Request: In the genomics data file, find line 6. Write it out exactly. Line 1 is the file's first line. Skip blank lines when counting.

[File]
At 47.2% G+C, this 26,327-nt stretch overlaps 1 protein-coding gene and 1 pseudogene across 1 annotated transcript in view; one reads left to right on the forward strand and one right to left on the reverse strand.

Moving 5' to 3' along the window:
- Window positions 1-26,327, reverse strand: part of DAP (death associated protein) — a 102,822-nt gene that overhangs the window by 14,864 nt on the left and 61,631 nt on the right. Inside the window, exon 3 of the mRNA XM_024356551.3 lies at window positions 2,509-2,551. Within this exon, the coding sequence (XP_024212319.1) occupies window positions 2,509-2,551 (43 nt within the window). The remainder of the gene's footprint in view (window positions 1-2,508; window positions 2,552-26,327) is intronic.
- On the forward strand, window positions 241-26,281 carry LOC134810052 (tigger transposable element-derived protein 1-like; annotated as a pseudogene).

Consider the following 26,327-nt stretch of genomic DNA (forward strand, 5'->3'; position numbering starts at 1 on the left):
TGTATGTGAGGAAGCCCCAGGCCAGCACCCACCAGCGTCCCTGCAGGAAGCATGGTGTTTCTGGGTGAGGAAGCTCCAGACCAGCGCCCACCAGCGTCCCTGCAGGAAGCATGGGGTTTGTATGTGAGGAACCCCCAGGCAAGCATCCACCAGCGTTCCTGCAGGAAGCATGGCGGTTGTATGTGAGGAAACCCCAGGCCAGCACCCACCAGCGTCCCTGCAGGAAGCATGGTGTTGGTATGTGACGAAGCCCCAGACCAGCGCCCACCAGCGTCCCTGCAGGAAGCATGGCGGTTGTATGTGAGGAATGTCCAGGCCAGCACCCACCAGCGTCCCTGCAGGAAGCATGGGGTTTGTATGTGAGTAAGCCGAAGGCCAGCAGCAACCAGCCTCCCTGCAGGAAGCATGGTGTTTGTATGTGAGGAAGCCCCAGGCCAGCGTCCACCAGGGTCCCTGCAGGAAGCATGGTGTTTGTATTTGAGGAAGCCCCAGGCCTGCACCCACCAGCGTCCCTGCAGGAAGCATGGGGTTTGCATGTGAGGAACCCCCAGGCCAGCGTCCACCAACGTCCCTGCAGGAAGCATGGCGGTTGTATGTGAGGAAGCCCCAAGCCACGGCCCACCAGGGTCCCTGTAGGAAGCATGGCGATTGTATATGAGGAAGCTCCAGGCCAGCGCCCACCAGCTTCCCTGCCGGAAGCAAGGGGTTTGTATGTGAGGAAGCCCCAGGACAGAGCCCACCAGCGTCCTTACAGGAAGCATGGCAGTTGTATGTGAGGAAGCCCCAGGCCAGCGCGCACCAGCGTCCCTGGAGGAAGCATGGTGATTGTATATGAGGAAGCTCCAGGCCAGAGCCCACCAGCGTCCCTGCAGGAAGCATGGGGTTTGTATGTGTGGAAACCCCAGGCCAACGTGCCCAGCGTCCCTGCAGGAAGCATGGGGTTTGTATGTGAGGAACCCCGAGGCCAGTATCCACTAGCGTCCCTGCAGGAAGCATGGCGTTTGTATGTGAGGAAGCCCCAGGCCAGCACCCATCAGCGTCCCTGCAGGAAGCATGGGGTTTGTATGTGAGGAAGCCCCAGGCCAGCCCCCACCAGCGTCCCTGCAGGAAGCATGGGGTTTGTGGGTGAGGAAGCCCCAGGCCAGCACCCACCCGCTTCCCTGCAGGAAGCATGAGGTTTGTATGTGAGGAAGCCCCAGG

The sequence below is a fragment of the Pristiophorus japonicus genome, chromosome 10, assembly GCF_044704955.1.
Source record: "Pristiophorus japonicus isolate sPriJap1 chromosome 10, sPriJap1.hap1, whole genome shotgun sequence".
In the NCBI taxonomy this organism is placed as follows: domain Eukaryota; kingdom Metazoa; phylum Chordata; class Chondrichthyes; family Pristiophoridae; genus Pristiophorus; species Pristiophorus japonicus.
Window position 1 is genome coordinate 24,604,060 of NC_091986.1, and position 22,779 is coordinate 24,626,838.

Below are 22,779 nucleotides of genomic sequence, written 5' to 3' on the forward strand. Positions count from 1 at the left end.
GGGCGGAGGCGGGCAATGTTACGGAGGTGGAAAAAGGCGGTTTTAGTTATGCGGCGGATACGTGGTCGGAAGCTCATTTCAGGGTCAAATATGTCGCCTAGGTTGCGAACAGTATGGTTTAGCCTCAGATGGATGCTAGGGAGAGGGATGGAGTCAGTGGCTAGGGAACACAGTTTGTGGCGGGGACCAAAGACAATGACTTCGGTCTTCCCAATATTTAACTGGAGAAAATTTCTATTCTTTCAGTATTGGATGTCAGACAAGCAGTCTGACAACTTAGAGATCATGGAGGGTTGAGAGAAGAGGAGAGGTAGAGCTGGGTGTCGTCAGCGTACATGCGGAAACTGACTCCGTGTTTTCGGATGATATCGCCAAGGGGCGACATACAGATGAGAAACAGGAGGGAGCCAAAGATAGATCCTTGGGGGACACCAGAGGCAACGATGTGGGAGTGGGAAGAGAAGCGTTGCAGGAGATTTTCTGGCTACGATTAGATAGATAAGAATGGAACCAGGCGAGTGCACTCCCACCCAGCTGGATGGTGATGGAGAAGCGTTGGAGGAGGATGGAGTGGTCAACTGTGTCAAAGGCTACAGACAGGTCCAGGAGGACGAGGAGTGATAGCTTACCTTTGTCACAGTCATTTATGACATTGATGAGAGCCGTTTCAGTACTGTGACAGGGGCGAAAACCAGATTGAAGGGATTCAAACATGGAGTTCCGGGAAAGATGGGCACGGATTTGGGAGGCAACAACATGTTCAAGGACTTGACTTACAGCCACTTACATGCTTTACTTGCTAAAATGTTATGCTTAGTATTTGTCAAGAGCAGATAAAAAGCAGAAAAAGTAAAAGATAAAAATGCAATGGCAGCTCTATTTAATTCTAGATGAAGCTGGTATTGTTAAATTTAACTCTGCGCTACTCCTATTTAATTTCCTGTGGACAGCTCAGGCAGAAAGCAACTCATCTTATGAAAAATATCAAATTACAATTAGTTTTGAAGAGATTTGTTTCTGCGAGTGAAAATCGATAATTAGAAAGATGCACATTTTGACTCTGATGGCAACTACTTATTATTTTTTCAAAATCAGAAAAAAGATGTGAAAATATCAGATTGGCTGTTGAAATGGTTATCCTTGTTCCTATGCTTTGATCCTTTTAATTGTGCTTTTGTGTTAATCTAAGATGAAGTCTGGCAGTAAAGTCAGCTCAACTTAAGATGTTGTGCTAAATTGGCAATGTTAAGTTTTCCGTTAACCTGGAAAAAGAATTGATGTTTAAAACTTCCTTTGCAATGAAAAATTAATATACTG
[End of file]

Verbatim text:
TGTATGTGAGGAAGCCCCAGGCCAGCACCCACCAGCGTCCCTGCAGGAAGCATGGTGTTTCTGGGTGAGGAAGCTCCAGACCAGCGCCCACCAGCGTCCCTGCAGGAAGCATGGGGTTTGTATGTGAGGAACCCCCAGGCAAGCATCCACCAGCGTTCCTGCAGGAAGCATGGCGGTTGTATGTGAGGAAACCCCAGGCCAGCACCCACCAGCGTCCCTGCAGGAAGCATGGTGTTGGTATGTGACGAAGCCCCAGACCAGCGCCCACCAGCGTCCCTGCAGGAAGCATGGCGGTTGTATGTGAGGAATGTCCAGGCCAGCACCCACCAGCGTCCCTGCAGGAAGCATGGGGTTTGTATGTGAGTAAGCCGAAGGCCAGCAGCAACCAGCCTCCCTGCAGGAAGCATGGTGTTTGTATGTGAGGAAGCCCCAGGCCAGCGTCCACCAGGGTCCCTGCAGGAAGCATGGTGTTTGTATTTGAGGAAGCCCCAGGCCTGCACCCACCAGCGTCCCTGCAGGAAGCATGGGGTTTGCATGTGAGGAACCCCCAGGCCAGCGTCCACCAACGTCCCTGCAGGAAGCATGGCGGTTGTATGTGAGGAAGCCCCAAGCCACGGCCCACCAGGGTCCCTGTAGGAAGCATGGCGATTGTATATGAGGAAGCTCCAGGCCAGCGCCCACCAGCTTCCCTGCCGGAAGCAAGGGGTTTGTATGTGAGGAAGCCCCAGGACAGAGCCCACCAGCGTCCTTACAGGAAGCATGGCAGTTGTATGTGAGGAAGCCCCAGGCCAGCGCGCACCAGCGTCCCTGGAGGAAGCATGGTGATTGTATATGAGGAAGCTCCAGGCCAGAGCCCACCAGCGTCCCTGCAGGAAGCATGGGGTTTGTATGTGTGGAAACCCCAGGCCAACGTGCCCAGCGTCCCTGCAGGAAGCATGGGGTTTGTATGTGAGGAACCCCGAGGCCAGTATCCACTAGCGTCCCTGCAGGAAGCATGGCGTTTGTATGTGAGGAAGCCCCAGGCCAGCACCCATCAGCGTCCCTGCAGGAAGCATGGGGTTTGTATGTGAGGAAGCCCCAGGCCAGCCCCCACCAGCGTCCCTGCAGGAAGCATGGGGTTTGTGGGTGAGGAAGCCCCAGGCCAGCACCCACCCGCTTCCCTGCAGGAAGCATGAGGTTTGTATGTGAGGAAGCCCCAGG